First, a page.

The truth about fatherhood, via the blood: ”Loose women”, blood group analysis and paternity cases 1917–1949
From the mid-1920s, scientific knowledge about the heredity of blood groups was introduced into politics and court cases about disputed paternity in Sweden. The aim was to protect men who, perhaps wrongly, had been singled out as fathers of extramarital children. In 1917 a Swedish law that stated that all children should have a recognized father who should also pay for the child’s support was adopted. If the alleged father refused to acknowledge the child, the case would go to court. The court decided the case on information that the couple had had intercourse at a time when the child could have been conceived. In such case the man was deemed the likely father. The law was seen as a great step forward for unmarried mothers and their children.
In the mid-1920s, an animated debate questioned the provision of the law that gave women the right to single out a particular man as the father under oath. It was argued that ”loose women” would select a particular man among several possible fathers to receive the highest possible allowance. The new technique of blood group analysis was seen by experts and left-wing and women’s movement actors as a possible and objective means to determine the truth and save the law.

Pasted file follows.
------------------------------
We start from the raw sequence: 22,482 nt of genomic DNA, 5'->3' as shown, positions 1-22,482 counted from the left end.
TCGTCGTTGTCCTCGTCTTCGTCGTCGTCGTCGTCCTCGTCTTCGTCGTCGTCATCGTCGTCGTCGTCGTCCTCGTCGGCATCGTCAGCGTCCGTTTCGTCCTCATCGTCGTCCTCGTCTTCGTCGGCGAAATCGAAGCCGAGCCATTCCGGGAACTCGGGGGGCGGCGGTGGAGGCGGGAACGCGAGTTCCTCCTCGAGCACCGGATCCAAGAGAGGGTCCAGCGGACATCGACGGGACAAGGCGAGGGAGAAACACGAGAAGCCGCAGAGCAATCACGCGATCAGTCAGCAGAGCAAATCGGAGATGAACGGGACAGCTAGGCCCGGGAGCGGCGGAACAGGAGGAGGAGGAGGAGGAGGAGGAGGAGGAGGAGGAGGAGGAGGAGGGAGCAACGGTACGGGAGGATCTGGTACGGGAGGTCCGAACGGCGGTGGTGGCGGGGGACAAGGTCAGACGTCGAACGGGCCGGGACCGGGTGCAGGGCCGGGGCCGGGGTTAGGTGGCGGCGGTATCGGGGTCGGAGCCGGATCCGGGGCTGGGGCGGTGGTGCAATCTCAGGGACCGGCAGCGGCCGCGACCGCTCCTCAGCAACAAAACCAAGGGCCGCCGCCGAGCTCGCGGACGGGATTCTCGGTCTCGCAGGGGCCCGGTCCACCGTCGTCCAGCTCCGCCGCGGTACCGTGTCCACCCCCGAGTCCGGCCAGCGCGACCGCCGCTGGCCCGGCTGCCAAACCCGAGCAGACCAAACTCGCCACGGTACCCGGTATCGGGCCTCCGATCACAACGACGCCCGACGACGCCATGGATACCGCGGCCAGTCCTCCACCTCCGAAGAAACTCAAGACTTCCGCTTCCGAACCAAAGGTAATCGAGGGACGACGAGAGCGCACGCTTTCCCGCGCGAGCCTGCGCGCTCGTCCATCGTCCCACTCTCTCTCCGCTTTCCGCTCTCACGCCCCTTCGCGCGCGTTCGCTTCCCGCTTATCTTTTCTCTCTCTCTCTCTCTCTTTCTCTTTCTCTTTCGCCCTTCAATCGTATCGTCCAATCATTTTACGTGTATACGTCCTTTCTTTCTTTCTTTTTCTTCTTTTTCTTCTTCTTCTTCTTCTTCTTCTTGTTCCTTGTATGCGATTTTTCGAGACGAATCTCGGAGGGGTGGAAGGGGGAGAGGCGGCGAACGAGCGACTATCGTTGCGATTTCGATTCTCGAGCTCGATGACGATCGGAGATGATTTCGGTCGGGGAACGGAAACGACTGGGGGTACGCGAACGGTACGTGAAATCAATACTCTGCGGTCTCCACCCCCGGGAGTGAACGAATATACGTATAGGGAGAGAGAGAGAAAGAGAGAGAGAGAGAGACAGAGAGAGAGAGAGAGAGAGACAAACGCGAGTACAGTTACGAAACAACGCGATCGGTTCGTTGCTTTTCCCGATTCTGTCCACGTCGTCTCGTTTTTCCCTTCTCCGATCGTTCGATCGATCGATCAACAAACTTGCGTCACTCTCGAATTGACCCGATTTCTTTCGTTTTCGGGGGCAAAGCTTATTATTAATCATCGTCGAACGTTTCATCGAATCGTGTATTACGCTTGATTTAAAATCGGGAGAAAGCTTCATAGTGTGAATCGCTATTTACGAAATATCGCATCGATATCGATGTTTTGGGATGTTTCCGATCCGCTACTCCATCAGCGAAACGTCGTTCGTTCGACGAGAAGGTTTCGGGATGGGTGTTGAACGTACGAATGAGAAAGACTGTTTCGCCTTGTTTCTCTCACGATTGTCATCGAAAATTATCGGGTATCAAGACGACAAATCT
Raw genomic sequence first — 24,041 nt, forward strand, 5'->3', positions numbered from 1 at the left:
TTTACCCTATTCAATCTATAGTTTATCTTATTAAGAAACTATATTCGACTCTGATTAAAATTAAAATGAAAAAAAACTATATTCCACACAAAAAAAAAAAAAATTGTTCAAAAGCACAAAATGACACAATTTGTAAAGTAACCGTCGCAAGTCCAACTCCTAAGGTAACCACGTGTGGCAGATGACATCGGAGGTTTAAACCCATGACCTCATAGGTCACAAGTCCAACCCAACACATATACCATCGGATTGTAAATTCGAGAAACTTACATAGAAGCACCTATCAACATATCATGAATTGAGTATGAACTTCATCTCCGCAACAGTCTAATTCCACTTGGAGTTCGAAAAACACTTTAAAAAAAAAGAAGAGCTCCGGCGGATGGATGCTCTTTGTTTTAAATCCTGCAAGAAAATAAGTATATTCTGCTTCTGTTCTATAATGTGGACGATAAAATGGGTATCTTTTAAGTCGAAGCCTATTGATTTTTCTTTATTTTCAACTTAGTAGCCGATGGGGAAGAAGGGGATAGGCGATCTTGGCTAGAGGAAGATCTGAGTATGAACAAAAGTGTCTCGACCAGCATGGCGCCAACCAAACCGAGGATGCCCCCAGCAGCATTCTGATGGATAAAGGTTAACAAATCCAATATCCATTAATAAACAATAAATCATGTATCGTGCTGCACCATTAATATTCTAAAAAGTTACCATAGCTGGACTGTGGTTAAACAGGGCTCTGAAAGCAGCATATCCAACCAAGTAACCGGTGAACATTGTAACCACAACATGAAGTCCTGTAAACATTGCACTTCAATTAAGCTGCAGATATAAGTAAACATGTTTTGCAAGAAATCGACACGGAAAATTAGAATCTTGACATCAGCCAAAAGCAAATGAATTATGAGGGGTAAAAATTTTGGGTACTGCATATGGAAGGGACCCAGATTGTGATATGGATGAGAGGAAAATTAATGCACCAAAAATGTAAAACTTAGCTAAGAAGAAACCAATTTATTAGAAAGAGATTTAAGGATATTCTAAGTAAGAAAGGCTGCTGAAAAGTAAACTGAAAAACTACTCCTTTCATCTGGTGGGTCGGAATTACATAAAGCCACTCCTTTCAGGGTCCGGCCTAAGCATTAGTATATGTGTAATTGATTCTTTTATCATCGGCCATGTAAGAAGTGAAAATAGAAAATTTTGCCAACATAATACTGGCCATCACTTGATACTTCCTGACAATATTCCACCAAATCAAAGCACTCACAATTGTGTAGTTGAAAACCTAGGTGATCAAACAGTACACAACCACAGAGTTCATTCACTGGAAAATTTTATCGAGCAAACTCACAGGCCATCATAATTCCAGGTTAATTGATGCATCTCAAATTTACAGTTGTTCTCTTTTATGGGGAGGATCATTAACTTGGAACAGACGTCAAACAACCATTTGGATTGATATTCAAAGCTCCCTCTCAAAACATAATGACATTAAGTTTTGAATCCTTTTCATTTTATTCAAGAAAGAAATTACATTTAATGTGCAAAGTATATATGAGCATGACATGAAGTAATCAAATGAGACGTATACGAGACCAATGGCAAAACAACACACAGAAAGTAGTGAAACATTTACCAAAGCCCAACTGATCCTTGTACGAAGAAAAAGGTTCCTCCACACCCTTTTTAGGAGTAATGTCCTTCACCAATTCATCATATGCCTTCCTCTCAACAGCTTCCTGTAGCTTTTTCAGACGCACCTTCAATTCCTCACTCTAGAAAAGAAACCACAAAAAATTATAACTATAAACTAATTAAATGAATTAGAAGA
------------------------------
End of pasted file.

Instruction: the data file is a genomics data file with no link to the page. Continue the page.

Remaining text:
Based on the concept of technopolitics and on theories of the social construction of a social problem – in this case men’s presumed lack of legal protection – and of ”loose women” as a risk object, the article discusses the controversies around the scientific validity of the blood group tests and the efforts to make scientific evidence be counted in court. It documents the steps towards a parliamentary decision that would lead to a 1933 law, among the first in the world to make blood tests mandatory for women in court cases about disputed paternity. The analysis is based on contemporary media, official investigations and statistics, and cases that reached the Supreme Court. The article discusses the contradictory notions within science and the law about what would count as evidence and truth, and locates the Swedish experience in an international context, comparing the very different roles of expert knowledge in court proceedings in different countries. The example of blood group analysis in disputed paternity cases shows how biotechnology was introduced into the contested terrain of interwar sexual, family and welfare politics, contributing to the biologization of the notion of fatherhood and to an increasing use of medical expertise in court.